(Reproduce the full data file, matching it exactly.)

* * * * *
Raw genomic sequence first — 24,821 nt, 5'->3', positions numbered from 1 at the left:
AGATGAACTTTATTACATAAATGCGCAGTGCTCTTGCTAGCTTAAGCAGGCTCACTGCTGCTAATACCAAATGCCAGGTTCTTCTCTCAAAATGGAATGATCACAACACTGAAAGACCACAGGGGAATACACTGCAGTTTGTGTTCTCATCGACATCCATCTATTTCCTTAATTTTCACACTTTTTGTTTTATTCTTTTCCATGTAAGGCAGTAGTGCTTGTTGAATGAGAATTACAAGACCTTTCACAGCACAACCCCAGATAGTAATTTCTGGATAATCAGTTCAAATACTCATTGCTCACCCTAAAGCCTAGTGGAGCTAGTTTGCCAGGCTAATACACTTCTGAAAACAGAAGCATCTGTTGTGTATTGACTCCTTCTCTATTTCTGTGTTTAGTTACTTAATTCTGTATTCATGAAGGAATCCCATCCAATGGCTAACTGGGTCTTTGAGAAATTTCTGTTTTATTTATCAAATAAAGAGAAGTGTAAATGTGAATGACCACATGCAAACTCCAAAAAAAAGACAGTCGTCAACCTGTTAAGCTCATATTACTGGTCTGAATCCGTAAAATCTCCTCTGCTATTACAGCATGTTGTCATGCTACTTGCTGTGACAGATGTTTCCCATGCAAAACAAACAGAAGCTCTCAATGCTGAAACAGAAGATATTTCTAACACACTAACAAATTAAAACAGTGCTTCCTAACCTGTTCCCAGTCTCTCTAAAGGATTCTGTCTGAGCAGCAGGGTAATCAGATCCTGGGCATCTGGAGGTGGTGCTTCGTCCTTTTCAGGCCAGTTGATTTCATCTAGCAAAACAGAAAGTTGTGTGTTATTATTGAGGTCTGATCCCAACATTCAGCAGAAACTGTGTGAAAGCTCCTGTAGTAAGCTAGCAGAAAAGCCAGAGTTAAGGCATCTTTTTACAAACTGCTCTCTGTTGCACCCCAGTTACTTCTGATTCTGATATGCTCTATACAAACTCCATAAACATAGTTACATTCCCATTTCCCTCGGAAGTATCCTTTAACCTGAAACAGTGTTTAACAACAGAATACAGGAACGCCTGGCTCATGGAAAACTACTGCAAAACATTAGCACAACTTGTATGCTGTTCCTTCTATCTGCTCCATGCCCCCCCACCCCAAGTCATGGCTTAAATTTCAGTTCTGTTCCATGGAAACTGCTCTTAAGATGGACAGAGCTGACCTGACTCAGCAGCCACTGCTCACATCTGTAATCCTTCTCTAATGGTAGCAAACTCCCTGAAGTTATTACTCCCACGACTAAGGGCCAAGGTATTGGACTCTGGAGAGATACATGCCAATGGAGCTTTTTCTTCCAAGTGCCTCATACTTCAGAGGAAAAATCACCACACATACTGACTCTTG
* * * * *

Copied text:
Raw genomic sequence first — 24,821 nt, 5'->3', positions numbered from 1 at the left:
AGATGAACTTTATTACATAAATGCGCAGTGCTCTTGCTAGCTTAAGCAGGCTCACTGCTGCTAATACCAAATGCCAGGTTCTTCTCTCAAAATGGAATGATCACAACACTGAAAGACCACAGGGGAATACACTGCAGTTTGTGTTCTCATCGACATCCATCTATTTCCTTAATTTTCACACTTTTTGTTTTATTCTTTTCCATGTAAGGCAGTAGTGCTTGTTGAATGAGAATTACAAGACCTTTCACAGCACAACCCCAGATAGTAATTTCTGGATAATCAGTTCAAATACTCATTGCTCACCCTAAAGCCTAGTGGAGCTAGTTTGCCAGGCTAATACACTTCTGAAAACAGAAGCATCTGTTGTGTATTGACTCCTTCTCTATTTCTGTGTTTAGTTACTTAATTCTGTATTCATGAAGGAATCCCATCCAATGGCTAACTGGGTCTTTGAGAAATTTCTGTTTTATTTATCAAATAAAGAGAAGTGTAAATGTGAATGACCACATGCAAACTCCAAAAAAAAGACAGTCGTCAACCTGTTAAGCTCATATTACTGGTCTGAATCCGTAAAATCTCCTCTGCTATTACAGCATGTTGTCATGCTACTTGCTGTGACAGATGTTTCCCATGCAAAACAAACAGAAGCTCTCAATGCTGAAACAGAAGATATTTCTAACACACTAACAAATTAAAACAGTGCTTCCTAACCTGTTCCCAGTCTCTCTAAAGGATTCTGTCTGAGCAGCAGGGTAATCAGATCCTGGGCATCTGGAGGTGGTGCTTCGTCCTTTTCAGGCCAGTTGATTTCATCTAGCAAAACAGAAAGTTGTGTGTTATTATTGAGGTCTGATCCCAACATTCAGCAGAAACTGTGTGAAAGCTCCTGTAGTAAGCTAGCAGAAAAGCCAGAGTTAAGGCATCTTTTTACAAACTGCTCTCTGTTGCACCCCAGTTACTTCTGATTCTGATATGCTCTATACAAACTCCATAAACATAGTTACATTCCCATTTCCCTCGGAAGTATCCTTTAACCTGAAACAGTGTTTAACAACAGAATACAGGAACGCCTGGCTCATGGAAAACTACTGCAAAACATTAGCACAACTTGTATGCTGTTCCTTCTATCTGCTCCATGCCCCCCCACCCCAAGTCATGGCTTAAATTTCAGTTCTGTTCCATGGAAACTGCTCTTAAGATGGACAGAGCTGACCTGACTCAGCAGCCACTGCTCACATCTGTAATCCTTCTCTAATGGTAGCAAACTCCCTGAAGTTATTACTCCCACGACTAAGGGCCAAGGTATTGGACTCTGGAGAGATACATGCCAATGGAGCTTTTTCTTCCAAGTGCCTCATACTTCAGAGGAAAAATCACCACACATACTGACTCTTG